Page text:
Nerf Vortex Nitron Review | Dart Strike

Nerf Vortex Nitron

1 Star2 Stars3 Stars4 Stars5 Stars6 Stars7 Stars8 Stars9 Stars10 Stars (115 votes, average: 8.46 out of 10)
Loading ... Loading ...
  • Series: Vortex
  • Capacity: 20 discs
  • Range: 55-65 feet
  • Year Released: 2011

Now Available!

The Nerf Vortex Nitron is now available for purchase at

Nerf Vortex Nitron Review

The Nerf Vortex Nitron is the only fully automatic blaster in the Vortex lineup. With a large disc capacity and rifle-like appearance,  it’s clearly intended to be the flagship of the series. Whether you prefer the Nitron to other blasters in the Vortex lineup will depend on personal taste, but either way it’s obvious that Nerf succeeded in its mission to make this the flagship Vortex blaster.

If you’re in the market for an automatic disc shooter, you won’t be disappointed with what it has to offer.

How to Load the Nitron

The Nitron uses a removable clip system. The clip that comes with the blaster holds 20 discs, which is the largest capacity of any of the Vortex guns.

As with all large capacity clips, there are some trade offs. First, it takes a lot of time to round up all your discs after emptying a clip. Second, it can take a lot of time to reload. Thankfully, Nerf has done their best to address both of these problems by including a space in the stock of the blaster where you can store an extra (not included) pre-filled clip. This is a huge time-saver, and a smart use of space.

How to Shoot the Nitron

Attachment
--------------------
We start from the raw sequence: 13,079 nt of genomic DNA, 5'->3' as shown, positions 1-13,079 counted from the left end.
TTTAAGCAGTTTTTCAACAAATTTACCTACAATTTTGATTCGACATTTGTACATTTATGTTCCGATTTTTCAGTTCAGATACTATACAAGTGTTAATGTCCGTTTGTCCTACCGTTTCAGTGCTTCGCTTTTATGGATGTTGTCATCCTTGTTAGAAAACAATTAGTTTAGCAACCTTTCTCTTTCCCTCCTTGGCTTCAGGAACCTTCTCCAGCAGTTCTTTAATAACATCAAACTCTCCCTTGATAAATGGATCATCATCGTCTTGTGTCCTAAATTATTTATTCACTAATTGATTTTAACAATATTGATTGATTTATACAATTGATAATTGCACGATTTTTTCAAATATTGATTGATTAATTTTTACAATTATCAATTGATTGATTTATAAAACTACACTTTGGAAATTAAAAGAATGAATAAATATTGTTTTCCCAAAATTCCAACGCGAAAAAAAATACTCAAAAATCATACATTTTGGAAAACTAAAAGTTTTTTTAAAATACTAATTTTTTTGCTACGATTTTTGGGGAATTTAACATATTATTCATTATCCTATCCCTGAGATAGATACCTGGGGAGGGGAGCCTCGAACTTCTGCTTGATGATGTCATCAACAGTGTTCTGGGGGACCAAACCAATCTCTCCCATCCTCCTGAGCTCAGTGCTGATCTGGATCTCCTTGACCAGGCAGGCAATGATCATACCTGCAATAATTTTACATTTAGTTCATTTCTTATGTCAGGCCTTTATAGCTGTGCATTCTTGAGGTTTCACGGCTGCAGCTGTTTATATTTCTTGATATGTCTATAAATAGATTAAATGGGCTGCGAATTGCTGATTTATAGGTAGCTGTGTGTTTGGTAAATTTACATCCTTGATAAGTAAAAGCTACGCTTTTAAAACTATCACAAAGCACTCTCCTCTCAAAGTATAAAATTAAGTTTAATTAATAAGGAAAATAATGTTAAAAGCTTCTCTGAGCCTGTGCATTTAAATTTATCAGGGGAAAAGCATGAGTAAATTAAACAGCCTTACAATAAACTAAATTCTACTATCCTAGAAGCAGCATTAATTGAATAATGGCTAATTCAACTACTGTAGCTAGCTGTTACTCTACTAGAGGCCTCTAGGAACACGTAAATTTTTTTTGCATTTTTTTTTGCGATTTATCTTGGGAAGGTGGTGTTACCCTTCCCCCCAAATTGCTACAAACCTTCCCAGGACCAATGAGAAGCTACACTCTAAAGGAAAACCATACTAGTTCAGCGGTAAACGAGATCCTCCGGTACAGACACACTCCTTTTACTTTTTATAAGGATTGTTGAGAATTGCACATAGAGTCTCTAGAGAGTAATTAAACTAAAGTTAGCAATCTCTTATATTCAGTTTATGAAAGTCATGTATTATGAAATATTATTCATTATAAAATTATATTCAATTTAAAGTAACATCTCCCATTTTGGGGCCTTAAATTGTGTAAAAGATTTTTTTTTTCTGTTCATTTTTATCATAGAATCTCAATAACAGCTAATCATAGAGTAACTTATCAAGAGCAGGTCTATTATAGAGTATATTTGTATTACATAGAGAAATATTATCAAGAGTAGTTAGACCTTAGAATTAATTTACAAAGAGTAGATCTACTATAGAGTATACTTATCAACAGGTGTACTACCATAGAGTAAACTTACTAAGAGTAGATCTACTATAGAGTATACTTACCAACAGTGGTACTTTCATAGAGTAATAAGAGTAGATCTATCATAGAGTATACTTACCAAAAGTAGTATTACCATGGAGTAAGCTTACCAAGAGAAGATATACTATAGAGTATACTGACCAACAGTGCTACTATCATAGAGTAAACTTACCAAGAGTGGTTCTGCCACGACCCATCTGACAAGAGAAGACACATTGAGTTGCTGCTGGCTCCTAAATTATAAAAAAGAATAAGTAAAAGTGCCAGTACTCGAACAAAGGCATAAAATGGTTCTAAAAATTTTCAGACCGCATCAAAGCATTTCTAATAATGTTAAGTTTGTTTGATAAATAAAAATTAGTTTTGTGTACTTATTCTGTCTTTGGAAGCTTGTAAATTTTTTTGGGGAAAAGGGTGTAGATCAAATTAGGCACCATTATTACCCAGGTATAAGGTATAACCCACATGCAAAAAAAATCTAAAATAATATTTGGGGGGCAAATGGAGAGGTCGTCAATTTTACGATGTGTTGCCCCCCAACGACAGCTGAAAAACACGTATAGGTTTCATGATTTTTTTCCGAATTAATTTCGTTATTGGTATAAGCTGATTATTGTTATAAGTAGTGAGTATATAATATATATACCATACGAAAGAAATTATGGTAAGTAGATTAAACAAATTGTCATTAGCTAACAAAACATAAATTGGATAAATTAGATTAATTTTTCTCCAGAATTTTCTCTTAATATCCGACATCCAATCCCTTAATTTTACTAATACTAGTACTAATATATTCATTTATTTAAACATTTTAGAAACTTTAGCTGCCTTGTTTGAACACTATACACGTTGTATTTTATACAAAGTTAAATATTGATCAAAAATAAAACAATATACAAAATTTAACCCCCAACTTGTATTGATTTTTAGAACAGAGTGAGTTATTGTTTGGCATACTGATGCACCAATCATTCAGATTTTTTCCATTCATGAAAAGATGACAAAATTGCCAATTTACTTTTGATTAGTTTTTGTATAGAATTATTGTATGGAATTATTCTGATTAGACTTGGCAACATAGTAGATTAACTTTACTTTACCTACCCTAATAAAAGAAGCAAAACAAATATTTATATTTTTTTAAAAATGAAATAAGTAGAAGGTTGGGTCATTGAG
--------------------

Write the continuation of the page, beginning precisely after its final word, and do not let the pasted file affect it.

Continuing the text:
The Nitron operates with a flywheel mechanism that fires the darts from the chamber. To activate the flywheel, you have to hold down an ‘acceleration trigger’ found on the trigger handle. This will cause the flywheel to spin, which produces a steady humming sound (if you have the Barricade, the sounds are similar if not identical).

To fire the discs in automatic mode, you just have to hold down the trigger while the acceleration trigger is depressed. To fire single shots, just pump the trigger rather than holding it down.

In fully automatic mode, you can fire approximately 1.5 discs per second. For the sake of comparison, the Stampede fires 3 darts per second.

The Nitron is a very sturdy Nerf gun, and it’s comfortable to hold. The shoulder stock fits nicely against my shoulder, and the overall weight of the gun feels very evenly distributed.


The Nitron has a tactical rail, making it compatible with accessories you may have picked up from other blasters in the Vortex or N-Strike lineups.

The blaster also comes with a unique scope that has some cool visual effects. It’s comprised of three clear plastic plates, and each plate can be lit up with green LED lights. The effect is pretty cool, and it can be controlled by pushing a button on the side of the scope.


As with all automatic Nerf guns, the Nitron requires batteries to operate. Six C batteries are required to operate the blaster.

If you want to activate the lit scope, you’ll need two additional AAA batteries as well.

How Far Does the Nitron Shoot?

As with the other Vortex blasters, the Nitron shoots discs between 55-65 feet.

Is the Nitron Good for Kids?

The short answer: it depends.

Younger kids will have an impossible time with this Nerf gun. It will be difficult for them to hold, and operating the dual-trigger system while holding the blaster may require more strength and coordination than they have.

I would recommend the Nitron for children 8 years of age and older. For younger kids, I would recommend the Proton instead.


If you just want an automatic Nerf gun and don’t care what kind of ammo it shoots, you’d probably be better off with the Stampede. The Stampede’s higher rate of fire and superior level of accuracy make it a better all around blaster.

With that said, the if an automatic Vortex blaster is something that you’ve been looking forward to, then you will love the Nitron. It’s a quality Nerf weapon, and a lot of fun to play with.

The decision is yours.


  1. ABC dude says:

    This gun rocks

Speak Your Mind